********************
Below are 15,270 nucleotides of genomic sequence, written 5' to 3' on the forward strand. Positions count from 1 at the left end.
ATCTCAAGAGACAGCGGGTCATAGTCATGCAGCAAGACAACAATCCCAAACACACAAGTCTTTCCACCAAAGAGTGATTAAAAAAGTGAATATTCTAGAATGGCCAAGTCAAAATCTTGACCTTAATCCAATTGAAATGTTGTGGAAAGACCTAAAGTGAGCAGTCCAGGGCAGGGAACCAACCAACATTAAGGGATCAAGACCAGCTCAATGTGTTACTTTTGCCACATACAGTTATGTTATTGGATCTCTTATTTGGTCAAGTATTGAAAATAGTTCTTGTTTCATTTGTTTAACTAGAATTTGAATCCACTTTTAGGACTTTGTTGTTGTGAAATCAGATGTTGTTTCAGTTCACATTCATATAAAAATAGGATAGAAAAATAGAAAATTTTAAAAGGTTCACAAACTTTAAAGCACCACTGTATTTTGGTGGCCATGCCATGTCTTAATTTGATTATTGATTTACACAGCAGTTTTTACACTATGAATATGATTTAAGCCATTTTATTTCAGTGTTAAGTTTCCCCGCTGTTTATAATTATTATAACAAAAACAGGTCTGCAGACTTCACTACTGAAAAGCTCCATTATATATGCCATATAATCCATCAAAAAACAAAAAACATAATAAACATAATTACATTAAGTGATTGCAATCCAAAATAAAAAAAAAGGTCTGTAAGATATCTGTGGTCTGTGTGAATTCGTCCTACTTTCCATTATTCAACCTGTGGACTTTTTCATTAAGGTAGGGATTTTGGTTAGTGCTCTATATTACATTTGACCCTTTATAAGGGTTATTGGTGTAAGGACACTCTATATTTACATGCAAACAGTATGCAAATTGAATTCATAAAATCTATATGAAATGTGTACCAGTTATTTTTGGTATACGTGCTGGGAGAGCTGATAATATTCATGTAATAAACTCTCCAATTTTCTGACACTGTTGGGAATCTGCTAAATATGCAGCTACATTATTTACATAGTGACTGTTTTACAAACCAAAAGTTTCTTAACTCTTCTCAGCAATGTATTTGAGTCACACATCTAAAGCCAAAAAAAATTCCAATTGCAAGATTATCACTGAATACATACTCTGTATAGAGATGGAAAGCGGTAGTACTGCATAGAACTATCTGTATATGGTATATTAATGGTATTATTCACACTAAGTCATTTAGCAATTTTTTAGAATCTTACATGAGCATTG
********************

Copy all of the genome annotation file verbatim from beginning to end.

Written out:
Below are 15,270 nucleotides of genomic sequence, written 5' to 3' on the forward strand. Positions count from 1 at the left end.
ATCTCAAGAGACAGCGGGTCATAGTCATGCAGCAAGACAACAATCCCAAACACACAAGTCTTTCCACCAAAGAGTGATTAAAAAAGTGAATATTCTAGAATGGCCAAGTCAAAATCTTGACCTTAATCCAATTGAAATGTTGTGGAAAGACCTAAAGTGAGCAGTCCAGGGCAGGGAACCAACCAACATTAAGGGATCAAGACCAGCTCAATGTGTTACTTTTGCCACATACAGTTATGTTATTGGATCTCTTATTTGGTCAAGTATTGAAAATAGTTCTTGTTTCATTTGTTTAACTAGAATTTGAATCCACTTTTAGGACTTTGTTGTTGTGAAATCAGATGTTGTTTCAGTTCACATTCATATAAAAATAGGATAGAAAAATAGAAAATTTTAAAAGGTTCACAAACTTTAAAGCACCACTGTATTTTGGTGGCCATGCCATGTCTTAATTTGATTATTGATTTACACAGCAGTTTTTACACTATGAATATGATTTAAGCCATTTTATTTCAGTGTTAAGTTTCCCCGCTGTTTATAATTATTATAACAAAAACAGGTCTGCAGACTTCACTACTGAAAAGCTCCATTATATATGCCATATAATCCATCAAAAAACAAAAAACATAATAAACATAATTACATTAAGTGATTGCAATCCAAAATAAAAAAAAAGGTCTGTAAGATATCTGTGGTCTGTGTGAATTCGTCCTACTTTCCATTATTCAACCTGTGGACTTTTTCATTAAGGTAGGGATTTTGGTTAGTGCTCTATATTACATTTGACCCTTTATAAGGGTTATTGGTGTAAGGACACTCTATATTTACATGCAAACAGTATGCAAATTGAATTCATAAAATCTATATGAAATGTGTACCAGTTATTTTTGGTATACGTGCTGGGAGAGCTGATAATATTCATGTAATAAACTCTCCAATTTTCTGACACTGTTGGGAATCTGCTAAATATGCAGCTACATTATTTACATAGTGACTGTTTTACAAACCAAAAGTTTCTTAACTCTTCTCAGCAATGTATTTGAGTCACACATCTAAAGCCAAAAAAAATTCCAATTGCAAGATTATCACTGAATACATACTCTGTATAGAGATGGAAAGCGGTAGTACTGCATAGAACTATCTGTATATGGTATATTAATGGTATTATTCACACTAAGTCATTTAGCAATTTTTTAGAATCTTACATGAGCATTG